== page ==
It was raining. Bernadette didn't care for the rain. Coober Pedy, in all its harsh, unforgiving backwardness, had been reduced in a matter of minutes to a spit of red slop in the middle of the outback - the downpour hammering at the windows, having come on suddenly. The entire evening had been sudden; a sudden attack on her mind and senses, between the antics of Felicia - the younger queen lay in a snivelling heap in the bed beside her own, - and the imminent culture shock (Sydney had its downsides, but was still very...liberal; Broken Hill had been a little worse, but at least they'd been moderately civilised - at least they'd pretended not to hate them; Coober Pedy...as Bob had said, the lot of them were down a hole blowing shit up from first thing in the morning to last thing at night, and it showed. In their intolerance and their violence, dear god it showed.)
Tick, in his anger, had trudged back to the bus with the intention of sleeping there, alongside Bob; as he'd said, he simply couldn't stand the sight of Adam at that moment. Really, he had every right to be angry. The stupid little bastard had snorted Colombia off of the map judging by the size of his pupils; only to strut out, dolled up to the nines and acting like a bitch in heat, and...well, the rest was history, wasn't it?
This had left her to deal with Adam by herself, initially to her unending chagrin - coaxing him into the shower; wiping away his makeup; investigating the state of his face, and confirming that she was quite sure he hadn't broken anything; trying her level best to comfort him...it had introduced her to a side of him that existed beneath the fieriness and campiness and annoying little habits; someone scared, and clueless, and unsure of what exactly he had gotten himself into. Someone who reminded Bernadette a lot of a person she had used to know.
A person by name of Ralph, to be precise.
She remembered the days when that name had still been hers- she couldn't have been much older than seventeen or eighteen; and the night had been much like this one. She'd stumbled out into a foreign place dressed up like sex on legs, and then had to deal with the consequences much as Adam was doing now. After that had happened, she got smarter; if she could avoid it, she went nowhere in drag, and during the early stages of her transition, nowhere alone either. She kept her head down, and her mouth shut, and her keys like knuckledusters between her clenched fingers. That night in Sydney had been a freak accident - brought about by her forgetting her rules, and dropping her guard...and of course by the dickhead who had actually beaten her up.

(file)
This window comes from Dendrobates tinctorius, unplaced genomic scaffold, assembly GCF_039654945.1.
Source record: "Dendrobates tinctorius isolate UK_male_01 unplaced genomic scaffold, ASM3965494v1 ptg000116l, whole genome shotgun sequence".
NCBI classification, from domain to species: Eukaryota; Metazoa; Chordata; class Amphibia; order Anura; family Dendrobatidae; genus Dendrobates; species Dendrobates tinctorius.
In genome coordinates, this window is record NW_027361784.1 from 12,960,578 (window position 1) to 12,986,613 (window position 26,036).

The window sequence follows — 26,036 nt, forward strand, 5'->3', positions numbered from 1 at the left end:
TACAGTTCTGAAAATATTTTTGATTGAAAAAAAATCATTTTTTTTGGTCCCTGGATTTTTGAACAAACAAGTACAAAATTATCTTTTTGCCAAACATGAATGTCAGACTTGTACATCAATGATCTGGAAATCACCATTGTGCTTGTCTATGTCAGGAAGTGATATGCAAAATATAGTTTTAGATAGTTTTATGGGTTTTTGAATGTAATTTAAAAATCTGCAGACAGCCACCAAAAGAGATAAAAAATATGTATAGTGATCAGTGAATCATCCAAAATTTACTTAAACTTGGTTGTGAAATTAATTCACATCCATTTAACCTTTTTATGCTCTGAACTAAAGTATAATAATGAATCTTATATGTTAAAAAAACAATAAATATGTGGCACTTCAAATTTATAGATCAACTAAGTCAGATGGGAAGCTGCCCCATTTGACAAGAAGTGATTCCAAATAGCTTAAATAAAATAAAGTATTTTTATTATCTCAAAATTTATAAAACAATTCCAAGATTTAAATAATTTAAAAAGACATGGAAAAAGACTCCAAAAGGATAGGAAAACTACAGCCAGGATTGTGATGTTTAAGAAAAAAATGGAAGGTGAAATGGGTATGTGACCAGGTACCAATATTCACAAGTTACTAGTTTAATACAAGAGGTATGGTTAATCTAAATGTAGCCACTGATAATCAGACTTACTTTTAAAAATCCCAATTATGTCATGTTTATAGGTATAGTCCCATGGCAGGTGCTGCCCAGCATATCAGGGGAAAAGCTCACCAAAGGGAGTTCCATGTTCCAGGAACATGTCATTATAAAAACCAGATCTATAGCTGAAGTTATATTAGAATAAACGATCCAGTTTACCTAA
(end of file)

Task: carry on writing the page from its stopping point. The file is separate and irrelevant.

Felicia had told her he was going to sleep, but in spite of his attempts at hushing himself, she could hear him crying regardless. Bernadette had practically thrown herself down onto her bed - still in the same outfit as she had worn to dinner, her makeup smudged and hair in disarray. The sound of the rain, which once upon a time had signalled a calm in the chaos for her, now only made her anxious. It had connotations; fourteen years on, and she still wasn't quite able to let the past go. It was hard - she wanted to purge herself of the memory entirely, but that would never happen. She still saw him in dreams on occasion; waking up with her pyjamas sticking to her with a cold sweat - often terrified; sure that she was back where she had started, soaked and suffering in the gutter.
The injuries had been cataclysmic, and the recovery period awful; she'd had her collarbone broken in two places; her jaw in three. Four cracked ribs; one fractured, and a collapsed right lung. She'd had a crack in her skull running from her temple to her crown, and an enormous concussion to boot; twelve stitches and eight staples in her head and face. Ah fuck, her face had been in such a state that she'd scarcely been able to stand the appearance of her own reflection until she'd gotten her nose job about two months later; she'd needed seven teeth capped; and six screws in her clavicle. She has planned to retire completely after that incident; she'd handed in her notice to Les Girls, but within about a year she'd gotten bored of not doing anything, with herself, and she itched to perform again - even if not quite in the same extreme way as before. Eventually, after a stream of shitty dive bars and such, she had stumbled upon the Imperial, and thus upon Tick, - recently having left this wife he spoke of if her calculations were right - and later Adam. Truthfully, if what had happened hadn't actually happened, she wouldn't be where she was, but she didn't know that this was a good thing.